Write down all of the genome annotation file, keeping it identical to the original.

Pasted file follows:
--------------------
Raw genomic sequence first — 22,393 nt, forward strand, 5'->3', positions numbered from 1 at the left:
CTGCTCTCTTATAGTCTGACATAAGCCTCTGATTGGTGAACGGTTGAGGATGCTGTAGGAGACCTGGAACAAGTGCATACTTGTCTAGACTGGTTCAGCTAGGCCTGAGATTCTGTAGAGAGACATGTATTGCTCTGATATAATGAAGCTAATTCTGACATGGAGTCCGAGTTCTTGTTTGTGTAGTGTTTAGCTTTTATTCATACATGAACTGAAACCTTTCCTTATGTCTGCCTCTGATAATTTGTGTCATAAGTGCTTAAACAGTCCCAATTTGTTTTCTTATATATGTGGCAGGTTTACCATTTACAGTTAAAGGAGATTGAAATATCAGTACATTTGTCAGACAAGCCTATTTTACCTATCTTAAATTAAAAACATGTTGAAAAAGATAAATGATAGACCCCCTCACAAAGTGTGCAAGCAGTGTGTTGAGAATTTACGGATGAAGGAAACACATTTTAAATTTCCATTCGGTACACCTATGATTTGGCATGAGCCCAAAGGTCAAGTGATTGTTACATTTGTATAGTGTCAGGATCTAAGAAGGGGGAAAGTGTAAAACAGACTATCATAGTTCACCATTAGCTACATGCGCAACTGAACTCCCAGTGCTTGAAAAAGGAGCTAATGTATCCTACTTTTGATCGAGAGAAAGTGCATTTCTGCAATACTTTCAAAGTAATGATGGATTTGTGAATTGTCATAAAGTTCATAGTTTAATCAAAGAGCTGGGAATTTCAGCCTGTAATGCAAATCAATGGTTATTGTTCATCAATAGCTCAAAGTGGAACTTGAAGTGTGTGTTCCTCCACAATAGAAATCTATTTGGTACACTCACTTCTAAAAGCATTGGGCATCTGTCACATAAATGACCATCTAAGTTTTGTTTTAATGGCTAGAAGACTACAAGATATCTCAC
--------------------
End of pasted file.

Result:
Raw genomic sequence first — 22,393 nt, forward strand, 5'->3', positions numbered from 1 at the left:
CTGCTCTCTTATAGTCTGACATAAGCCTCTGATTGGTGAACGGTTGAGGATGCTGTAGGAGACCTGGAACAAGTGCATACTTGTCTAGACTGGTTCAGCTAGGCCTGAGATTCTGTAGAGAGACATGTATTGCTCTGATATAATGAAGCTAATTCTGACATGGAGTCCGAGTTCTTGTTTGTGTAGTGTTTAGCTTTTATTCATACATGAACTGAAACCTTTCCTTATGTCTGCCTCTGATAATTTGTGTCATAAGTGCTTAAACAGTCCCAATTTGTTTTCTTATATATGTGGCAGGTTTACCATTTACAGTTAAAGGAGATTGAAATATCAGTACATTTGTCAGACAAGCCTATTTTACCTATCTTAAATTAAAAACATGTTGAAAAAGATAAATGATAGACCCCCTCACAAAGTGTGCAAGCAGTGTGTTGAGAATTTACGGATGAAGGAAACACATTTTAAATTTCCATTCGGTACACCTATGATTTGGCATGAGCCCAAAGGTCAAGTGATTGTTACATTTGTATAGTGTCAGGATCTAAGAAGGGGGAAAGTGTAAAACAGACTATCATAGTTCACCATTAGCTACATGCGCAACTGAACTCCCAGTGCTTGAAAAAGGAGCTAATGTATCCTACTTTTGATCGAGAGAAAGTGCATTTCTGCAATACTTTCAAAGTAATGATGGATTTGTGAATTGTCATAAAGTTCATAGTTTAATCAAAGAGCTGGGAATTTCAGCCTGTAATGCAAATCAATGGTTATTGTTCATCAATAGCTCAAAGTGGAACTTGAAGTGTGTGTTCCTCCACAATAGAAATCTATTTGGTACACTCACTTCTAAAAGCATTGGGCATCTGTCACATAAATGACCATCTAAGTTTTGTTTTAATGGCTAGAAGACTACAAGATATCTCAC